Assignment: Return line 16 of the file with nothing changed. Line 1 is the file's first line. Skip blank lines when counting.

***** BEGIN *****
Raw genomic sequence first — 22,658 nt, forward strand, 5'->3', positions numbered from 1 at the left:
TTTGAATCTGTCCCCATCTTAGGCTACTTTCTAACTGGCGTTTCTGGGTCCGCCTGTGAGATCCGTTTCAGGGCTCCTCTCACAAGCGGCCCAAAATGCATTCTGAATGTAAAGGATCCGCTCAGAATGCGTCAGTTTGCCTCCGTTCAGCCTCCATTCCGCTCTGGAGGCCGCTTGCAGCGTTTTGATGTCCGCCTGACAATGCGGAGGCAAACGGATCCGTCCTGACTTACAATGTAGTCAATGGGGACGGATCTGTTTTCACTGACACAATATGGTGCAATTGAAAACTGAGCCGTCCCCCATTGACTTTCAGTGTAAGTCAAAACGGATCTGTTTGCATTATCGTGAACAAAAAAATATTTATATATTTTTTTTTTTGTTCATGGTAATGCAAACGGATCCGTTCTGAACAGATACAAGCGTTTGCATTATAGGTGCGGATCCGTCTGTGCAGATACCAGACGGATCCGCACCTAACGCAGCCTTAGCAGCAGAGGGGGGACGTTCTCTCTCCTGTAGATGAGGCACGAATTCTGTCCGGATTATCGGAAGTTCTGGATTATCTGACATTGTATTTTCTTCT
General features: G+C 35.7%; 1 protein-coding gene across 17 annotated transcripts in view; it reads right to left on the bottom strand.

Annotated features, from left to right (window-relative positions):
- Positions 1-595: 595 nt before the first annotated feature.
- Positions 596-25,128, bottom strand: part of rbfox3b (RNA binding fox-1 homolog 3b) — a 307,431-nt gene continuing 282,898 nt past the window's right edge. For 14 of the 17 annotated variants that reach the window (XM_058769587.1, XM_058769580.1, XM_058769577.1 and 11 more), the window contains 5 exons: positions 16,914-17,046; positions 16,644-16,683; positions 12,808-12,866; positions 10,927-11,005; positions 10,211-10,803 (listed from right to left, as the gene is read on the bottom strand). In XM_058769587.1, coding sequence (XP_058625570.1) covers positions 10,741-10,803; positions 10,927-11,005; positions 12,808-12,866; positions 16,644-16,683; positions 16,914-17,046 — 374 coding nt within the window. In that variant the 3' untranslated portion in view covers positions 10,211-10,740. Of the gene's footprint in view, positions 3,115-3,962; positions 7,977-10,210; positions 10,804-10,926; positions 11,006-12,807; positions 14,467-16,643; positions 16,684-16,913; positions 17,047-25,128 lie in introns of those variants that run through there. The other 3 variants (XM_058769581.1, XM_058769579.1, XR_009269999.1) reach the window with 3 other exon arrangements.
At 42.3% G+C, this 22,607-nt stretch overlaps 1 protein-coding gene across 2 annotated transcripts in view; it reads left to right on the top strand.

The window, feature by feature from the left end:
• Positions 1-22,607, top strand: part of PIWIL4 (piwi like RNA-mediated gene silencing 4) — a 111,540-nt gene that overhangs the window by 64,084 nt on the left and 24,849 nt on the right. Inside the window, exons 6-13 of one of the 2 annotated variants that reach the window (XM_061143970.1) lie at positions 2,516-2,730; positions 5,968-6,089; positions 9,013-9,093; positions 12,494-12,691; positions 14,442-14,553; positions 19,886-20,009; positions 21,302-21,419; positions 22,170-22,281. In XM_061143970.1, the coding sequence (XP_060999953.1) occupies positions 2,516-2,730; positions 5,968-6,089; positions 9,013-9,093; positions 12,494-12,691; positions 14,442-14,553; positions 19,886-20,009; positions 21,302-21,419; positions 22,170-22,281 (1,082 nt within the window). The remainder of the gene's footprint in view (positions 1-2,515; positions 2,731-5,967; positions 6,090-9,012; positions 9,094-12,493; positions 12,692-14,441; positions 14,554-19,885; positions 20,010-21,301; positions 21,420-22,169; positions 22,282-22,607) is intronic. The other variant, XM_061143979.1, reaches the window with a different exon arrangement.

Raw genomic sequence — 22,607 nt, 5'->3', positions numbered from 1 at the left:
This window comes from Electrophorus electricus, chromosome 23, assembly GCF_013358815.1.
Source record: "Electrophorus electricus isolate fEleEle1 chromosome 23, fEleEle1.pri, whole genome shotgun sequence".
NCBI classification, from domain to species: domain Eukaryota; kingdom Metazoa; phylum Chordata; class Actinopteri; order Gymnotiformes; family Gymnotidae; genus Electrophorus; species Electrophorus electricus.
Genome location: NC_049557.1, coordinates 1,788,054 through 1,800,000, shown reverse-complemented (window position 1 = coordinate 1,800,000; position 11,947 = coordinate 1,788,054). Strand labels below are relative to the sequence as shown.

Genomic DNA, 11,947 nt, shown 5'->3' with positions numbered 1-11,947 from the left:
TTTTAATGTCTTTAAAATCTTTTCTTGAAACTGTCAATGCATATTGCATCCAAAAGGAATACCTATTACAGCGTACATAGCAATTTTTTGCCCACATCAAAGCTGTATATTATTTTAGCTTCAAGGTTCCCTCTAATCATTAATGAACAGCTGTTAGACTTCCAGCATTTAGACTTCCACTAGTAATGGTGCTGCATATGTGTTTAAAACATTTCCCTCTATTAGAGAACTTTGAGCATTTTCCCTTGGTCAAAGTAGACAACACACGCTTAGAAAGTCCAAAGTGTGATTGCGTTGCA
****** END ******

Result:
TTTTAATGTCTTTAAAATCTTTTCTTGAAACTGTCAATGCATATTGCATCCAAAAGGAATACCTATTACAGCGTACATAGCAATTTTTTGCCCACATCAAAGCTGTATATTATTTTAGCTTCAAGGTTCCCTCTAATCATTAATGAACAGCTGTTAGACTTCCAGCATTTAGACTTCCACTAGTAATGGTGCTGCATATGTGTTTAAAACATTTCCCTCTATTAGAGAACTTTGAGCATTTTCCCTTGGTCAAAGTAGACAACACACGCTTAGAAAGTCCAAAGTGTGATTGCGTTGCA